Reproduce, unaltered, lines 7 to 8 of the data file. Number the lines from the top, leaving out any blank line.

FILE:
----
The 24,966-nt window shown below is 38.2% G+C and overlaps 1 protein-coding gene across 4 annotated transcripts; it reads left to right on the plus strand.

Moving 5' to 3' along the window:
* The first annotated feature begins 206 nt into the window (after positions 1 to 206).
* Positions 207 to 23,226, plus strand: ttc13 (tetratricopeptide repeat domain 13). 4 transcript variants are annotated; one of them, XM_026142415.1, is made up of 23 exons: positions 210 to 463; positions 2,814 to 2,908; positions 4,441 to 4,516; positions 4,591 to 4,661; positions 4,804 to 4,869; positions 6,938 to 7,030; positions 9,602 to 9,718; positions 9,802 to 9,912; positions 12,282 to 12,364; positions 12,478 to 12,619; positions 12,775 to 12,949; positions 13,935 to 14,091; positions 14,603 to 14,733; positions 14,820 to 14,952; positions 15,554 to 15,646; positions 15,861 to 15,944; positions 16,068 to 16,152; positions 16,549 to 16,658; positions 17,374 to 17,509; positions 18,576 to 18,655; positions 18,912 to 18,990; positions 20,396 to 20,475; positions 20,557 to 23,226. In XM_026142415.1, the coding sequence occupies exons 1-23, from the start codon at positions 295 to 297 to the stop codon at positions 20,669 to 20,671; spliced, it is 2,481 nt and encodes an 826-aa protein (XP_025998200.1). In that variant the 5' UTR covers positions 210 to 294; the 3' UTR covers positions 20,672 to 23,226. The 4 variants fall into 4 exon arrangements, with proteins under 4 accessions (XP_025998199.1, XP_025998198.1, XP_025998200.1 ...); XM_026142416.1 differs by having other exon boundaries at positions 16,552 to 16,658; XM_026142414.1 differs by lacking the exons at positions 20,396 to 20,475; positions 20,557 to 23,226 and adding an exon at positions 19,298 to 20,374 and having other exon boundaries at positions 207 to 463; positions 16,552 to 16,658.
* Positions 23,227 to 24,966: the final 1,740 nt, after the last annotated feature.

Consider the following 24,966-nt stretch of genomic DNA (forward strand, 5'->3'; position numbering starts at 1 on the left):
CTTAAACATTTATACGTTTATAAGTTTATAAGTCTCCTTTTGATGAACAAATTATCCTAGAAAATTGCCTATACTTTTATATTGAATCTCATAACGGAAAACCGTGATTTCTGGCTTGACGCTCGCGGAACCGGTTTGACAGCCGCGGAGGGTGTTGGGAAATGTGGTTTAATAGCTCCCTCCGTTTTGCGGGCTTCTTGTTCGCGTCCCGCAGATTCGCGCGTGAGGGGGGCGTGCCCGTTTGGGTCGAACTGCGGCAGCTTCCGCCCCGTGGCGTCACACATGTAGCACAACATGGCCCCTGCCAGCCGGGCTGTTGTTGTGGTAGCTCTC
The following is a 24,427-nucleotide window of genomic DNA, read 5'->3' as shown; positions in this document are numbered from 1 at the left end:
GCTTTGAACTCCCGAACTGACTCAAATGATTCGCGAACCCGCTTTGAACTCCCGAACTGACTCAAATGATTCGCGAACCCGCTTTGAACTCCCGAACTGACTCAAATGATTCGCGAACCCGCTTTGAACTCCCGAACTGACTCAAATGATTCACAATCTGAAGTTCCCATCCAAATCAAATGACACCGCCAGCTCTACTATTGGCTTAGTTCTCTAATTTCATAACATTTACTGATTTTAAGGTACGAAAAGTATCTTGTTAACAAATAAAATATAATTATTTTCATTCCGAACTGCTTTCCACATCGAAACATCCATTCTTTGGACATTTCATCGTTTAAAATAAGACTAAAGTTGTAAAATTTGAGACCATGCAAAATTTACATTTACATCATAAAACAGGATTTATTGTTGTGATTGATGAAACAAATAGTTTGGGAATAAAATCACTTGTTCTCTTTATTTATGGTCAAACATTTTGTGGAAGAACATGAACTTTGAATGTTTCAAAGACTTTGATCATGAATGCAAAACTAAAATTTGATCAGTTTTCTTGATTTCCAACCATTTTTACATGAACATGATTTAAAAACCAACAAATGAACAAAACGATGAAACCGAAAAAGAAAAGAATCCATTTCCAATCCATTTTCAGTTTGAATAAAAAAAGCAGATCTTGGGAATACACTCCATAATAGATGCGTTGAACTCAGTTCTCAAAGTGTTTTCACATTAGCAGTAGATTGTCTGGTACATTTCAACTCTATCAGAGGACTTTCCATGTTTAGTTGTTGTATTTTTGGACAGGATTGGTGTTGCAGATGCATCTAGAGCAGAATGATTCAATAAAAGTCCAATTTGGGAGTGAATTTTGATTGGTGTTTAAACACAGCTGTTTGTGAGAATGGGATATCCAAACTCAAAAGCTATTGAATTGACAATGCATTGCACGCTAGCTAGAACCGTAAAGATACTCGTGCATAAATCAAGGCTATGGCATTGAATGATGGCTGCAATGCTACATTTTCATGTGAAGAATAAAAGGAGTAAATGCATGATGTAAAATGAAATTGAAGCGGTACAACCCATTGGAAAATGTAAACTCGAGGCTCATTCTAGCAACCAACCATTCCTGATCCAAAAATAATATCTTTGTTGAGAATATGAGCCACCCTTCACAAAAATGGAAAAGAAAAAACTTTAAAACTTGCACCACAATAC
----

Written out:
CTTAAACATTTATACGTTTATAAGTTTATAAGTCTCCTTTTGATGAACAAATTATCCTAGAAAATTGCCTATACTTTTATATTGAATCTCATAACGGAAAACCGTGATTTCTGGCTTGACGCTCGCGGAACCGGTTTGACAGCCGCGGAGGGTGTTGGGAAATGTGGTTTAATAGCTCCCTCCGTTTTGCGGGCTTCTTGTTCGCGTCCCGCAGATTCGCGCGTGAGGGGGGCGTGCCCGTTTGGGTCGAACTGCGGCAGCTTCCGCCCCGTGGCGTCACACATGTAGCACAACATGGCCCCTGCCAGCCGGGCTGTTGTTGTGGTAGCTCTC
The following is a 24,427-nucleotide window of genomic DNA, read 5'->3' as shown; positions in this document are numbered from 1 at the left end: